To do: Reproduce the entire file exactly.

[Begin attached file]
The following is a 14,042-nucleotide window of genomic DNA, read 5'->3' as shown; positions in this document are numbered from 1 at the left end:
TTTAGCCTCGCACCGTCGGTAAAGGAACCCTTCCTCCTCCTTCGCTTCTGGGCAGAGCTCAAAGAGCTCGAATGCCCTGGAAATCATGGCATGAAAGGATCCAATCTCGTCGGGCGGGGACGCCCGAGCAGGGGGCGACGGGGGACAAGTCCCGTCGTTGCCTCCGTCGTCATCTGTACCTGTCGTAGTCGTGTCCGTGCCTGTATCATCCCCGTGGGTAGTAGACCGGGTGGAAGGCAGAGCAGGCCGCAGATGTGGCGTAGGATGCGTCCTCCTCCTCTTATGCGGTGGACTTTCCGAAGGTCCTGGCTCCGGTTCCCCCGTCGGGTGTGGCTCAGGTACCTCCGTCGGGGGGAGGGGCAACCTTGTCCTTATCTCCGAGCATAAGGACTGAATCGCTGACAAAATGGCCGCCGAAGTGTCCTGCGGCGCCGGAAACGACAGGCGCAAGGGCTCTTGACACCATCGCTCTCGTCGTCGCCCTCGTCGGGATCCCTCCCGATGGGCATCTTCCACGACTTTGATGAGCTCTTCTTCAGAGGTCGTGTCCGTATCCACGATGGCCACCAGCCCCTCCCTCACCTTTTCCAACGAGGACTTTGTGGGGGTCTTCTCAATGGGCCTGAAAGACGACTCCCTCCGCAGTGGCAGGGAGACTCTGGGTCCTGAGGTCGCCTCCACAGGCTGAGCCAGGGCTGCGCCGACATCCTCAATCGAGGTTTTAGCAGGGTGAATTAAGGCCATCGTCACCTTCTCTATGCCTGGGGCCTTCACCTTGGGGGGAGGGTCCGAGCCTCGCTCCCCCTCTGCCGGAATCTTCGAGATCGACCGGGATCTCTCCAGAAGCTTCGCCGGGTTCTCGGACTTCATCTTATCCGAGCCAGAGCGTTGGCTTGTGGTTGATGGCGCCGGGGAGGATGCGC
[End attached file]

The following is a 14,042-nucleotide window of genomic DNA, read 5'->3' as shown; positions in this document are numbered from 1 at the left end:
TTTAGCCTCGCACCGTCGGTAAAGGAACCCTTCCTCCTCCTTCGCTTCTGGGCAGAGCTCAAAGAGCTCGAATGCCCTGGAAATCATGGCATGAAAGGATCCAATCTCGTCGGGCGGGGACGCCCGAGCAGGGGGCGACGGGGGACAAGTCCCGTCGTTGCCTCCGTCGTCATCTGTACCTGTCGTAGTCGTGTCCGTGCCTGTATCATCCCCGTGGGTAGTAGACCGGGTGGAAGGCAGAGCAGGCCGCAGATGTGGCGTAGGATGCGTCCTCCTCCTCTTATGCGGTGGACTTTCCGAAGGTCCTGGCTCCGGTTCCCCCGTCGGGTGTGGCTCAGGTACCTCCGTCGGGGGGAGGGGCAACCTTGTCCTTATCTCCGAGCATAAGGACTGAATCGCTGACAAAATGGCCGCCGAAGTGTCCTGCGGCGCCGGAAACGACAGGCGCAAGGGCTCTTGACACCATCGCTCTCGTCGTCGCCCTCGTCGGGATCCCTCCCGATGGGCATCTTCCACGACTTTGATGAGCTCTTCTTCAGAGGTCGTGTCCGTATCCACGATGGCCACCAGCCCCTCCCTCACCTTTTCCAACGAGGACTTTGTGGGGGTCTTCTCAATGGGCCTGAAAGACGACTCCCTCCGCAGTGGCAGGGAGACTCTGGGTCCTGAGGTCGCCTCCACAGGCTGAGCCAGGGCTGCGCCGACATCCTCAATCGAGGTTTTAGCAGGGTGAATTAAGGCCATCGTCACCTTCTCTATGCCTGGGGCCTTCACCTTGGGGGGAGGGTCCGAGCCTCGCTCCCCCTCTGCCGGAATCTTCGAGATCGACCGGGATCTCTCCAGAAGCTTCGCCGGGTTCTCGGACTTCATCTTATCCGAGCCAGAGCGTTGGCTTGTGGTTGATGGCGCCGGGGAGGATGCGC